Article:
Ja'net Danielo was born and raised in New York. Her poems have
appeared in The Cortland Review, The Paumanok Review, Rainbow
, and Red Rock Review, among others. Ja'net teaches college
composition and currently lives in Long Beach, California.


Born with a small white star on your forehead,
a coronet band on your right hind leg,
you weighed in at eleven hundred twenty-five
pounds - all woman. They called you
a heartbreaker. Wooing your opponents
to the finish line, you left them all
with dirt in their eyes - your valentine.
That was your way, and in July 1975,
you meant to prove it once again.

The Great Match Race. Belmont Park -
the Battle of the Sexes, you against
the undefeated Foolish Pleasure. At the start
of the race, you broke to the left, slammed
your shoulder against the gate, then chased
that colt until you led by a nose.
Your brown-black legs thundered
down the backstretch, and then,
in less than twenty-three seconds, with a mile
to go - a snap, a sound like

the breaking of a board. The jockey tried
to pull you up, but you kept running.
For nearly fifty yards, as you pounded
the dirt, your ankle spit bits of bone
into the wind, pink-red shreds
of torn ligaments slapped your leg.
When the jockey halted his mount,
your right hoof hung limp, dangled
from a flap of skin. And the crowd hushed
at the announcer's brassy bellow: Ruffian
has broken down. Ruffian has broken down.

For twelve hours, the surgeons worked their magic,
set your leg, and then, out of a sleep, you awoke
to the whir of the phantom crowd, the track's
blue - green blur - the place where sky meets earth.
Stable silks flapping against your sides,
you rounded the steel rail, caught the gleam
of the flagpole, and with the sun in your lungs,
launched toward it. You flung off your cast,
and, on the cold metal table,
shattered another leg.

That night, they buried you at the track,
past the finish line, beneath that flag
waving at half-mast,
the white star on your head poised
for whatever's next.

My Grandmother's House in Queens, the Day after My Grandfather Died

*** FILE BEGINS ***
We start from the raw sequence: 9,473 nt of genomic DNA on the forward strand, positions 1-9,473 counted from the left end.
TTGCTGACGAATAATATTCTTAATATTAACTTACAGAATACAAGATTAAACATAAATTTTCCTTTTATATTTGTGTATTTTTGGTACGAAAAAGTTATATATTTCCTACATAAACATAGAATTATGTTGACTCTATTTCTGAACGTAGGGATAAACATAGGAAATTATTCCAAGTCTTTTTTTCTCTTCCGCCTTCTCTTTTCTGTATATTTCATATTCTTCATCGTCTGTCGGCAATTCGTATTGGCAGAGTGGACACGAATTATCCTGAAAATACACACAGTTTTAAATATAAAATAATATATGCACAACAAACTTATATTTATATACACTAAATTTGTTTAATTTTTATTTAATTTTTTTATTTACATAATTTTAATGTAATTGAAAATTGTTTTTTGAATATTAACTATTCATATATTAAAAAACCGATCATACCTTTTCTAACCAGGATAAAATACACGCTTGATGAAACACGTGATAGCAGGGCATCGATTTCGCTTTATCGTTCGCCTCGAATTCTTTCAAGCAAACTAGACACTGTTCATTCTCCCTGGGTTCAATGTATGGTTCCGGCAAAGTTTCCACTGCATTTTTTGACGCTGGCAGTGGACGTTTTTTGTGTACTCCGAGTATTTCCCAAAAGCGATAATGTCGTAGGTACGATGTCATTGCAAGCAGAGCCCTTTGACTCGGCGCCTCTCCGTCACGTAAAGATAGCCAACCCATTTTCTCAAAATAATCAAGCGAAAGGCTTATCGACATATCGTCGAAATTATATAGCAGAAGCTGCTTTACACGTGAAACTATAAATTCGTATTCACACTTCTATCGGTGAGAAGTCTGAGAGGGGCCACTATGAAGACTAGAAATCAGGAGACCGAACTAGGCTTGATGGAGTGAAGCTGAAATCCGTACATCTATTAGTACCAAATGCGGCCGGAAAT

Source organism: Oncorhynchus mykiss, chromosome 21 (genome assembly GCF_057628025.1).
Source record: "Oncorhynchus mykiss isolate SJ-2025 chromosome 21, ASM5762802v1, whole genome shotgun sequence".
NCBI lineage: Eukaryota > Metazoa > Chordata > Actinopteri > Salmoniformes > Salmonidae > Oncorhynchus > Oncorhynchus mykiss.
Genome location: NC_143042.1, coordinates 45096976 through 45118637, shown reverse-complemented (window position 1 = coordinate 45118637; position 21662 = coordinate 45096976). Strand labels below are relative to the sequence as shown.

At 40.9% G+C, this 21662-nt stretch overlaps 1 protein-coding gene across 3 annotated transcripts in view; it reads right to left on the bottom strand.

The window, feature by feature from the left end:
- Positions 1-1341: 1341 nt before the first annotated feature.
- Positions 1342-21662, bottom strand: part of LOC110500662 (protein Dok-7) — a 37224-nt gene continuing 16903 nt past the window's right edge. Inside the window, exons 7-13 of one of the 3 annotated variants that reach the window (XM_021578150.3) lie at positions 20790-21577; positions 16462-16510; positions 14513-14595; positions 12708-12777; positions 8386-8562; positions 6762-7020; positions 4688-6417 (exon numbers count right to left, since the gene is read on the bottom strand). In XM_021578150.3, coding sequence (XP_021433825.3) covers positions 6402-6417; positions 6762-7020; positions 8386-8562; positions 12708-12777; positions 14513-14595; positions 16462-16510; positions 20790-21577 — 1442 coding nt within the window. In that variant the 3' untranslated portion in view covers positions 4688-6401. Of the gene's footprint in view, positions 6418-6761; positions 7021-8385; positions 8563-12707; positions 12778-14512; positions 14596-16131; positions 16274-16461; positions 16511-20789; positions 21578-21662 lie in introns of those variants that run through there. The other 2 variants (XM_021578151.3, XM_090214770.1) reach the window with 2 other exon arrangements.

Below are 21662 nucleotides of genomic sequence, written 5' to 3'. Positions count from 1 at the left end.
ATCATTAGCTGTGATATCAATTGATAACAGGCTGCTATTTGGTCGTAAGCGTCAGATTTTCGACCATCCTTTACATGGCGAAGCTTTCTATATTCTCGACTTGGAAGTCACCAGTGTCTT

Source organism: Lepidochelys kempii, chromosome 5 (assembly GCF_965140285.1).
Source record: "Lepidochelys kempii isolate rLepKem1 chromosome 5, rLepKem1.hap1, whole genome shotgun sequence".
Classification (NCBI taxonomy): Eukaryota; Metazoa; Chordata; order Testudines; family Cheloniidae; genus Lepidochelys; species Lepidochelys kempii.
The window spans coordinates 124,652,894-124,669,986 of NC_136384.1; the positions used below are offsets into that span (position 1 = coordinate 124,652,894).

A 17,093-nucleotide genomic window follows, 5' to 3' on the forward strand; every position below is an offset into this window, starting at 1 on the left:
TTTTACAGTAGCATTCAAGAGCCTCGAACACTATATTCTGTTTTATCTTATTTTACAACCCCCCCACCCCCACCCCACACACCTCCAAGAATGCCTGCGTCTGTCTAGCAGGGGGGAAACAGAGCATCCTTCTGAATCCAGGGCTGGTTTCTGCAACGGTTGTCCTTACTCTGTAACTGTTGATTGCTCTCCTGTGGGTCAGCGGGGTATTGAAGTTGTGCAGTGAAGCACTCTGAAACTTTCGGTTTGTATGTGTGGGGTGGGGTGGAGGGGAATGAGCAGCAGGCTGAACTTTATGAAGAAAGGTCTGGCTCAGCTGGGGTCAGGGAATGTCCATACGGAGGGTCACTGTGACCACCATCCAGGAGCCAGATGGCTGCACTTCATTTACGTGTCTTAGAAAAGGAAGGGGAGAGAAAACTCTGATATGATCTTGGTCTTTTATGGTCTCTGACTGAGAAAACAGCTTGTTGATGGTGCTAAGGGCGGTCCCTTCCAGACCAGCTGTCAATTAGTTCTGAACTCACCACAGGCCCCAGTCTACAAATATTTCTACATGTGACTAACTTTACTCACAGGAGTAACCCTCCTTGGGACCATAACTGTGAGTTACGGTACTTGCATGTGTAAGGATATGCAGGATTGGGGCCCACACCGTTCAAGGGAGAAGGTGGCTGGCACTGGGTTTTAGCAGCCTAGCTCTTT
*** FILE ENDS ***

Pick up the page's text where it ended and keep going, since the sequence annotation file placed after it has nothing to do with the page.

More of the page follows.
We sat in the dining room, where nothing matched. Lime flowered curtains, crocheted orange and white placemats. And the wallpaper - sun-washed to a faded gold, or mustard, and busy with spinning wheels from the nineteenth century. My grandmother served iced coffee in green glasses, set down blue plastic bowls brimming with saltless pretzels. Isn't that what happened? Nearly four, I kneeled on a chair, sat on my feet so that I could reach the table. And I ask myself, do you remember - the day before, tapping your dress shoes down the hospital's shiny grey hall? You rushed from pay phone to pay phone, pounded on buttons, ordered numbers into new combinations. You tried to call your grandfather, slammed down receivers when there wasn't any answer. Please. Does any of this sound familiar?

In the dining room, the window screen snapped as wasps weaved their way back to a lawn of bruised apples. The grown-ups talked. I listened. And wind chimes raked mint and basil from the driveway, where plants lined a black wired fence between my grandmother's house and Mrs. Mansey's. Didn't they? And didn't I dig my fingers into chips in the table's surface, wondering who did it? Wasn't it a typical New York May, anxious with buzzing? And when everyone fell quiet, didn't the phone ring? Who was it? If you remember nothing else, you must remember this. I have to know. I never could translate that language. For years, can you believe, I thought the dead spoke in rings?

Drugstore Junkie

I got my first fix when I was four,
on a summer morning, at the Five & Dime.
Hand tucked inside my great-grandmother's
moist palm, I combed fluorescent-lit aisles, in awe
of shelves packed with clean white bottles,
powder puffs, plastic jars of thick pink cream.

I watched my great-grandmother's technique
as she unscrewed caps and jar tops, dipped
her fingers in, and smoothed "miracles"
into her skin. Faithful apprentice, I held
the red basket, and followed her

to the soap aisle, where she inspected bars
wrapped in eggshell paper, with French names
scrawled across their labels. She lifted them
to her nose then mine to verify
the right combination of rosemary,
palm oil, and almond.

At the cashier's counter, I stared at her hands
as they rummaged through her purse
for exact change. They shook
as she counted out pennies. The scent of rose
lingered on the thin skin of her wrist.

I did not know then that I would forget
her voice as she said thank you to the girl
behind the counter, or that there would be
many summer mornings when I'd wander
into drugstores without her, smile at the comfort

of beige and brown-flecked linoleum, and scour
for that soap, for that rose-scented cream -
as much as my basket could hold.

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